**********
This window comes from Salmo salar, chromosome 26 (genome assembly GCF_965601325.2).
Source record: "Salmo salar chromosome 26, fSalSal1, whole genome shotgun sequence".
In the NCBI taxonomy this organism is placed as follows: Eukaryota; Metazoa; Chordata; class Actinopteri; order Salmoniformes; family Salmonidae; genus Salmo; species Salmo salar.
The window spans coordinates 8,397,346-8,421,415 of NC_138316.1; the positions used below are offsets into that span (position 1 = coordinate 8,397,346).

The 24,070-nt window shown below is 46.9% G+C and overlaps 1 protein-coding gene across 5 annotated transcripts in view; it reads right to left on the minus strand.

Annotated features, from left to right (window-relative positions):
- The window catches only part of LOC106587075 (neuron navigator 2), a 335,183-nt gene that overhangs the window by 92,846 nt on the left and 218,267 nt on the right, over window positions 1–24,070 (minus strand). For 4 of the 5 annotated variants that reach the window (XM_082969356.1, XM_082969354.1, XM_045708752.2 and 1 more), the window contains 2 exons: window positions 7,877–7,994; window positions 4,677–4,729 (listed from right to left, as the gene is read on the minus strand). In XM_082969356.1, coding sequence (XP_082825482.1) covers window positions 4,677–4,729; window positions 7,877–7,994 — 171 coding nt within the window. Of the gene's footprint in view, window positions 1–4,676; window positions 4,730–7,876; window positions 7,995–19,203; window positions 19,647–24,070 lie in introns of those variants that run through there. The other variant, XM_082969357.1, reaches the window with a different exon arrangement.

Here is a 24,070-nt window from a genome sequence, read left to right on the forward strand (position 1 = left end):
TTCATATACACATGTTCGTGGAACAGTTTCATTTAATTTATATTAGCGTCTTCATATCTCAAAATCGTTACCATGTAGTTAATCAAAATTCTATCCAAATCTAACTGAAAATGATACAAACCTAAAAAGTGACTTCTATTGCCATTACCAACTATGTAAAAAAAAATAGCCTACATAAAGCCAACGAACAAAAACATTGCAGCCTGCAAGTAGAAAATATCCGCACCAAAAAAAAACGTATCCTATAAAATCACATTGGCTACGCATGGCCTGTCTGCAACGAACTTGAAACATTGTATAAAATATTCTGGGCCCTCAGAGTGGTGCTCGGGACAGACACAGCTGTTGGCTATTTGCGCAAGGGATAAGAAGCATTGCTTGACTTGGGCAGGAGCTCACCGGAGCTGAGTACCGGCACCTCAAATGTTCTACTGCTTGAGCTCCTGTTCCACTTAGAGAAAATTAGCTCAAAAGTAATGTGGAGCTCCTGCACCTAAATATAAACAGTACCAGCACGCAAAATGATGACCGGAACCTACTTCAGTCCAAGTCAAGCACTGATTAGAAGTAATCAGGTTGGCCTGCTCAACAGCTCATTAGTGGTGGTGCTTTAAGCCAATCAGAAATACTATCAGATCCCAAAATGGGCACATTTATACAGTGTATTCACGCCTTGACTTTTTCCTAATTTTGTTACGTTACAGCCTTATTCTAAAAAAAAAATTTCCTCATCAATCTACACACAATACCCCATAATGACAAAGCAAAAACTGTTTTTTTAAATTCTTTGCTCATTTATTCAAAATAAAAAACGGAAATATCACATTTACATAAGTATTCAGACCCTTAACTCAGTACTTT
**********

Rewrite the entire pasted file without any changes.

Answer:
This window comes from Salmo salar, chromosome 26 (genome assembly GCF_965601325.2).
Source record: "Salmo salar chromosome 26, fSalSal1, whole genome shotgun sequence".
In the NCBI taxonomy this organism is placed as follows: Eukaryota; Metazoa; Chordata; class Actinopteri; order Salmoniformes; family Salmonidae; genus Salmo; species Salmo salar.
The window spans coordinates 8,397,346-8,421,415 of NC_138316.1; the positions used below are offsets into that span (position 1 = coordinate 8,397,346).

The 24,070-nt window shown below is 46.9% G+C and overlaps 1 protein-coding gene across 5 annotated transcripts in view; it reads right to left on the minus strand.

Annotated features, from left to right (window-relative positions):
- The window catches only part of LOC106587075 (neuron navigator 2), a 335,183-nt gene that overhangs the window by 92,846 nt on the left and 218,267 nt on the right, over window positions 1–24,070 (minus strand). For 4 of the 5 annotated variants that reach the window (XM_082969356.1, XM_082969354.1, XM_045708752.2 and 1 more), the window contains 2 exons: window positions 7,877–7,994; window positions 4,677–4,729 (listed from right to left, as the gene is read on the minus strand). In XM_082969356.1, coding sequence (XP_082825482.1) covers window positions 4,677–4,729; window positions 7,877–7,994 — 171 coding nt within the window. Of the gene's footprint in view, window positions 1–4,676; window positions 4,730–7,876; window positions 7,995–19,203; window positions 19,647–24,070 lie in introns of those variants that run through there. The other variant, XM_082969357.1, reaches the window with a different exon arrangement.

Here is a 24,070-nt window from a genome sequence, read left to right on the forward strand (position 1 = left end):
TTCATATACACATGTTCGTGGAACAGTTTCATTTAATTTATATTAGCGTCTTCATATCTCAAAATCGTTACCATGTAGTTAATCAAAATTCTATCCAAATCTAACTGAAAATGATACAAACCTAAAAAGTGACTTCTATTGCCATTACCAACTATGTAAAAAAAAATAGCCTACATAAAGCCAACGAACAAAAACATTGCAGCCTGCAAGTAGAAAATATCCGCACCAAAAAAAAACGTATCCTATAAAATCACATTGGCTACGCATGGCCTGTCTGCAACGAACTTGAAACATTGTATAAAATATTCTGGGCCCTCAGAGTGGTGCTCGGGACAGACACAGCTGTTGGCTATTTGCGCAAGGGATAAGAAGCATTGCTTGACTTGGGCAGGAGCTCACCGGAGCTGAGTACCGGCACCTCAAATGTTCTACTGCTTGAGCTCCTGTTCCACTTAGAGAAAATTAGCTCAAAAGTAATGTGGAGCTCCTGCACCTAAATATAAACAGTACCAGCACGCAAAATGATGACCGGAACCTACTTCAGTCCAAGTCAAGCACTGATTAGAAGTAATCAGGTTGGCCTGCTCAACAGCTCATTAGTGGTGGTGCTTTAAGCCAATCAGAAATACTATCAGATCCCAAAATGGGCACATTTATACAGTGTATTCACGCCTTGACTTTTTCCTAATTTTGTTACGTTACAGCCTTATTCTAAAAAAAAAATTTCCTCATCAATCTACACACAATACCCCATAATGACAAAGCAAAAACTGTTTTTTTAAATTCTTTGCTCATTTATTCAAAATAAAAAACGGAAATATCACATTTACATAAGTATTCAGACCCTTAACTCAGTACTTT